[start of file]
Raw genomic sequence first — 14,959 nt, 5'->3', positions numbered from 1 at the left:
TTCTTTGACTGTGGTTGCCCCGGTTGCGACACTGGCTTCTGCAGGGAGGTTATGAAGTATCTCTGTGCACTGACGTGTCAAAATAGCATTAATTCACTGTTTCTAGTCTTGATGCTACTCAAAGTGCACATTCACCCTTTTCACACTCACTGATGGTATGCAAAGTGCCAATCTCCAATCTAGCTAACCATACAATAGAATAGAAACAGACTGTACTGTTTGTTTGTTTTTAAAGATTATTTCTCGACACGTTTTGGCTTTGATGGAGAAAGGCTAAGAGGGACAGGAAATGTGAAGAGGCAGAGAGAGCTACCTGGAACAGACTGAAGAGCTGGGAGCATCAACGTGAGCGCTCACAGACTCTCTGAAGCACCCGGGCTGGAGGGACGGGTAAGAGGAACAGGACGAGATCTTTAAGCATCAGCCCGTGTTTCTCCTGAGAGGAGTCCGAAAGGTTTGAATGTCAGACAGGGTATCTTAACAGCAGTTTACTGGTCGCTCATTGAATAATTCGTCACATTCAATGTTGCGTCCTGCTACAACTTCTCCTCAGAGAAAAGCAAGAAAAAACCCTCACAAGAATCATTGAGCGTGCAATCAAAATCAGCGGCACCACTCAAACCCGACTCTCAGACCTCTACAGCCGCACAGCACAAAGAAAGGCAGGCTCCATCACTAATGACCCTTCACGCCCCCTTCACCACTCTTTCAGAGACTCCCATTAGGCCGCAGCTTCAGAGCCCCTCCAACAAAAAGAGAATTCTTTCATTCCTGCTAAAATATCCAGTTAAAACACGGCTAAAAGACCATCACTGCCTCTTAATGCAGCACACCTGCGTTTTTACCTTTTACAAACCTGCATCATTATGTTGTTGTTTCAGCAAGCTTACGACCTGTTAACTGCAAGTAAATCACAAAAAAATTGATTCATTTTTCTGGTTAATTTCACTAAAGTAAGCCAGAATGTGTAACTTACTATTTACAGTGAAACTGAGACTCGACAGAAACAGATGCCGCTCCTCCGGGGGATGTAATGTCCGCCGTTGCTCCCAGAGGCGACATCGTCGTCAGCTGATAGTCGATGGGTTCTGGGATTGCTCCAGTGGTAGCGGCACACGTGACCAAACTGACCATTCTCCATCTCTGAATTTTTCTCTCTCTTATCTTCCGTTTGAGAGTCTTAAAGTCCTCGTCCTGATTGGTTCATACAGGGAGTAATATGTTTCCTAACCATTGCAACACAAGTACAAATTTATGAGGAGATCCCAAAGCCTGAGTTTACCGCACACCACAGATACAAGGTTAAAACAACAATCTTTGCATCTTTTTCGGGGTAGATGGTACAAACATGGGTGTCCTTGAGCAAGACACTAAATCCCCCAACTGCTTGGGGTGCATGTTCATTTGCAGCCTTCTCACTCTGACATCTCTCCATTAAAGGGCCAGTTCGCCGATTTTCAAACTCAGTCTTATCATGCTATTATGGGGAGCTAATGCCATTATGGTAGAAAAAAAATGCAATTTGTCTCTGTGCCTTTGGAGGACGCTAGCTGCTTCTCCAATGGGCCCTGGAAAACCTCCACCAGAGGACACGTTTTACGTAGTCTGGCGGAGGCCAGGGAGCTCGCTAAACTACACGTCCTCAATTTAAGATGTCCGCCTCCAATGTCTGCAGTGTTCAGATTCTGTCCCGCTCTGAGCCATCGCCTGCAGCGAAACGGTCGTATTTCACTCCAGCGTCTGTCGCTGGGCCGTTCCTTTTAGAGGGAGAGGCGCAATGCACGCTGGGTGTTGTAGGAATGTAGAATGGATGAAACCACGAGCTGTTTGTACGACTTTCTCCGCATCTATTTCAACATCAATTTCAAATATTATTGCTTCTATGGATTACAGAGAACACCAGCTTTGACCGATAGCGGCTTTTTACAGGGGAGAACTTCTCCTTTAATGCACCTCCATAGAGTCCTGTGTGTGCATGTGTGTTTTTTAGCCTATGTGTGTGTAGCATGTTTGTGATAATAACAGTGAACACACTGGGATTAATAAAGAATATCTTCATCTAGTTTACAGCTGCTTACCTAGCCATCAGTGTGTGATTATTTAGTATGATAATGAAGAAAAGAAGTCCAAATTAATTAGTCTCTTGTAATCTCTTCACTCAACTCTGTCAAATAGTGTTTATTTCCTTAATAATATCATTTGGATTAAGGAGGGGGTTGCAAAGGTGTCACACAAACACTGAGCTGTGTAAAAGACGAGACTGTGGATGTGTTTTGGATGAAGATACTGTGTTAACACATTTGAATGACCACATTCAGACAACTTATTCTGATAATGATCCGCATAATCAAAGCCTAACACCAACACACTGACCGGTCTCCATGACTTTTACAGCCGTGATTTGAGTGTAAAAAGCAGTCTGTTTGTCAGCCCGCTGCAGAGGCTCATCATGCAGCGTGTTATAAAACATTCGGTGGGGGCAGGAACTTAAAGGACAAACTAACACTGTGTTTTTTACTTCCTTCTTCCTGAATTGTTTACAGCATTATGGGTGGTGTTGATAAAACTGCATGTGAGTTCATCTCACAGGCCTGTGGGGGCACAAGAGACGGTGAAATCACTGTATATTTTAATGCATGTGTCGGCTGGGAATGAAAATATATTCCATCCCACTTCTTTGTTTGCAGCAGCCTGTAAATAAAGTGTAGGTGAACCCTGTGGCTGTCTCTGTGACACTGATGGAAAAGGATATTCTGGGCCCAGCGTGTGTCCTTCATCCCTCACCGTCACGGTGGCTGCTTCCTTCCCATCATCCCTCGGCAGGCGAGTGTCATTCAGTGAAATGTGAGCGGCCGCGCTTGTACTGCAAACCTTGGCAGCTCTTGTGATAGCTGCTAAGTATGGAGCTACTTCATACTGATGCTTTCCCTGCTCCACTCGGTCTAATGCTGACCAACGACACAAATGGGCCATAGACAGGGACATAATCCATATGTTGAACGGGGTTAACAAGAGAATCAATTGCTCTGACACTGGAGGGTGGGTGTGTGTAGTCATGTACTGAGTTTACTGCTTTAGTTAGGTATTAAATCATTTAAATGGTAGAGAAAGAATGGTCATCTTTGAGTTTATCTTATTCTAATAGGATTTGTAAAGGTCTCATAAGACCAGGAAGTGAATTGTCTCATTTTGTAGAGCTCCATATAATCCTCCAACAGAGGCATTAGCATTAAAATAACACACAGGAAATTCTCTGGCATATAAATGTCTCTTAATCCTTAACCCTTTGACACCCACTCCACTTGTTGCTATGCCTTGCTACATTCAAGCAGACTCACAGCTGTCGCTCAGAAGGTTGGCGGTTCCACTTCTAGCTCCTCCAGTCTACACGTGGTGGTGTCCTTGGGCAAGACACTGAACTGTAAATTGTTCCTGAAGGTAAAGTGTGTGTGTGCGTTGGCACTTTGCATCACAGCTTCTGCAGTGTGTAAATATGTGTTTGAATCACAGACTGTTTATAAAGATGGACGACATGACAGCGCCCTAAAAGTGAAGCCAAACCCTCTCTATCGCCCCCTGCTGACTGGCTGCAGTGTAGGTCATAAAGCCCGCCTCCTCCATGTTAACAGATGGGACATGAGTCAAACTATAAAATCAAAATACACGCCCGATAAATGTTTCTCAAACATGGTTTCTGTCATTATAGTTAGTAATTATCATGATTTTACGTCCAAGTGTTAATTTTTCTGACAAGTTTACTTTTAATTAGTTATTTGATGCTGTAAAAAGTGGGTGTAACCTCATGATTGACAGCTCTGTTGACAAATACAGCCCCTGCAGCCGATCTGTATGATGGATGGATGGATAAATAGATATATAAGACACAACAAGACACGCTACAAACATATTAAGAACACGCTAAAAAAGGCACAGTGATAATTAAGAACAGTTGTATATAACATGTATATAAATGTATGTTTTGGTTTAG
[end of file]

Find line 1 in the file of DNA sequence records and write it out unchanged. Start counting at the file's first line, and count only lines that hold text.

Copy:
Raw genomic sequence first — 14,959 nt, 5'->3', positions numbered from 1 at the left: